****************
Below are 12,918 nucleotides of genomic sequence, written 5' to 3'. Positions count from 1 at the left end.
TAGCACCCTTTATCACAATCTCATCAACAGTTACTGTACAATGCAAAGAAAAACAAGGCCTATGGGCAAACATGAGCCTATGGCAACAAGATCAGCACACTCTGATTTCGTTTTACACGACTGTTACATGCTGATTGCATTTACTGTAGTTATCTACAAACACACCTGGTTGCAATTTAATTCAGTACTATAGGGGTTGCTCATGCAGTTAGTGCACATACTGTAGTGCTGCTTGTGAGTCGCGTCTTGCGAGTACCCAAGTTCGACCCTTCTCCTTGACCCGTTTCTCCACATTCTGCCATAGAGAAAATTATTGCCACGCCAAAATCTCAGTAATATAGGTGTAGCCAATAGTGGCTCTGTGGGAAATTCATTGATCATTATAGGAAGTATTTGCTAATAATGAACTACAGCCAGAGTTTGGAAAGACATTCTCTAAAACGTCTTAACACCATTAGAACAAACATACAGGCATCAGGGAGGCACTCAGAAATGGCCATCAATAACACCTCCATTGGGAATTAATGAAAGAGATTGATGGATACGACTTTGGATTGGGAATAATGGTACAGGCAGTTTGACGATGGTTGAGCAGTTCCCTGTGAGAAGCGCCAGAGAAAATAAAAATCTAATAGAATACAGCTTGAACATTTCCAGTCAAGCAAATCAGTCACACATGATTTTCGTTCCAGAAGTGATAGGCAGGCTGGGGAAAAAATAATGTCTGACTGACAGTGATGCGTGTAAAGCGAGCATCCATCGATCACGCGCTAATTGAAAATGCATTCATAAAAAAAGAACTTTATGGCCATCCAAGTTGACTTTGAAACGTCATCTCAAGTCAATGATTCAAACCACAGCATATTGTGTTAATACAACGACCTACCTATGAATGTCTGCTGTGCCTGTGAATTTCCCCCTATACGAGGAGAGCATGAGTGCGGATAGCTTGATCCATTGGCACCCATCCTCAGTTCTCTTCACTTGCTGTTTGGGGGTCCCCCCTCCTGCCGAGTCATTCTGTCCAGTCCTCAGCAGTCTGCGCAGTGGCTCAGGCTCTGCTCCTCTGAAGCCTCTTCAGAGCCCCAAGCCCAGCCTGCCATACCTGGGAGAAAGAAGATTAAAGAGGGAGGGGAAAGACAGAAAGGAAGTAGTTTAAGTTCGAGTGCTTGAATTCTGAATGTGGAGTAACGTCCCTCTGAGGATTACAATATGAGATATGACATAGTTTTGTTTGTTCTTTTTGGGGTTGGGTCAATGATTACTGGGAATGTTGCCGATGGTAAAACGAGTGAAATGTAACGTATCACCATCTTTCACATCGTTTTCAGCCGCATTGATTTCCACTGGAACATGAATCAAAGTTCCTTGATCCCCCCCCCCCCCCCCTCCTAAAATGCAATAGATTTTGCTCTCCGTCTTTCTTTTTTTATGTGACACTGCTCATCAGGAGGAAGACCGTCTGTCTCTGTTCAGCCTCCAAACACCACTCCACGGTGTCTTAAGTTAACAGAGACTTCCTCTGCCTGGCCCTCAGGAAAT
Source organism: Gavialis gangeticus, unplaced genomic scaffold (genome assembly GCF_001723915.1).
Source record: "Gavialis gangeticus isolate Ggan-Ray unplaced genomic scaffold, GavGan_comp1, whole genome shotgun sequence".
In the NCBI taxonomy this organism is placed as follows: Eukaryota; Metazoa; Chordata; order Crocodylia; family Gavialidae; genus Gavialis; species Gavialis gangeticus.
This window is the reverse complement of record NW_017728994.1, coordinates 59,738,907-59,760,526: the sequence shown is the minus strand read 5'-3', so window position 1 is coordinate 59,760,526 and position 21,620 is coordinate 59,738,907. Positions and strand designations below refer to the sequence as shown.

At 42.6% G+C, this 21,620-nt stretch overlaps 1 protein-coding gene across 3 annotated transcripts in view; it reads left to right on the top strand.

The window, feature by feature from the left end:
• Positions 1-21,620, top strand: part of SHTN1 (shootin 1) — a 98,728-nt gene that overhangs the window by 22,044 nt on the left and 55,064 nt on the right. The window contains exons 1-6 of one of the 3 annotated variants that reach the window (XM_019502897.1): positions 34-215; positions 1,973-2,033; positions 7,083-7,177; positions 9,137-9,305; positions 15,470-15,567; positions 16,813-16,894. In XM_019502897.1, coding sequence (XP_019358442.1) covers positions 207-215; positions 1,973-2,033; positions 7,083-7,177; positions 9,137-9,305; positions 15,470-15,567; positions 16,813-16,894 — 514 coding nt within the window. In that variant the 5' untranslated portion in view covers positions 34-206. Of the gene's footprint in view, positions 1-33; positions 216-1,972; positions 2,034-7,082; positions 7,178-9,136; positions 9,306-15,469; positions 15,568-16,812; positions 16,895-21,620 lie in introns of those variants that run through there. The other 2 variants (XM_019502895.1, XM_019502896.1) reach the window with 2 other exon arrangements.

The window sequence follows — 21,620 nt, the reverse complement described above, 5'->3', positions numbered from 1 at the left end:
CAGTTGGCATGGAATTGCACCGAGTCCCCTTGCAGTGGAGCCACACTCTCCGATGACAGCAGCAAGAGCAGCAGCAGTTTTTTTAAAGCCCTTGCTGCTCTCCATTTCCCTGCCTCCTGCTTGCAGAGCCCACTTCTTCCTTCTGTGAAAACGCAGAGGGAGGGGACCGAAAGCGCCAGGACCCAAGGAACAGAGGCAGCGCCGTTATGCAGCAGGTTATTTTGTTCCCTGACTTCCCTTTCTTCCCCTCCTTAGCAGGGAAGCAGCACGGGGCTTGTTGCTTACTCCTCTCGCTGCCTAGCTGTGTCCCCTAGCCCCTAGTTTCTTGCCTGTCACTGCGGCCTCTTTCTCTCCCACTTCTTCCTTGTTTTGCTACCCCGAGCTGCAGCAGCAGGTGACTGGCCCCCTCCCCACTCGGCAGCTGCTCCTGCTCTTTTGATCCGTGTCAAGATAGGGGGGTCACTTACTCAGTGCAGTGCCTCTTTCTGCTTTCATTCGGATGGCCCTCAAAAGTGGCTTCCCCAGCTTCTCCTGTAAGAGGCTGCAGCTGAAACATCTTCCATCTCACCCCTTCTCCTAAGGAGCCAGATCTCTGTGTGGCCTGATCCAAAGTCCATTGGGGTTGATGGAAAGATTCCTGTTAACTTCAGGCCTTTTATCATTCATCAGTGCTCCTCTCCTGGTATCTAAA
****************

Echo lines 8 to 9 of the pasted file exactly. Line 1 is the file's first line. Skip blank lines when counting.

The window, feature by feature from the left end:
• Positions 1-21,620, top strand: part of SHTN1 (shootin 1) — a 98,728-nt gene that overhangs the window by 22,044 nt on the left and 55,064 nt on the right. The window contains exons 1-6 of one of the 3 annotated variants that reach the window (XM_019502897.1): positions 34-215; positions 1,973-2,033; positions 7,083-7,177; positions 9,137-9,305; positions 15,470-15,567; positions 16,813-16,894. In XM_019502897.1, coding sequence (XP_019358442.1) covers positions 207-215; positions 1,973-2,033; positions 7,083-7,177; positions 9,137-9,305; positions 15,470-15,567; positions 16,813-16,894 — 514 coding nt within the window. In that variant the 5' untranslated portion in view covers positions 34-206. Of the gene's footprint in view, positions 1-33; positions 216-1,972; positions 2,034-7,082; positions 7,178-9,136; positions 9,306-15,469; positions 15,568-16,812; positions 16,895-21,620 lie in introns of those variants that run through there. The other 2 variants (XM_019502895.1, XM_019502896.1) reach the window with 2 other exon arrangements.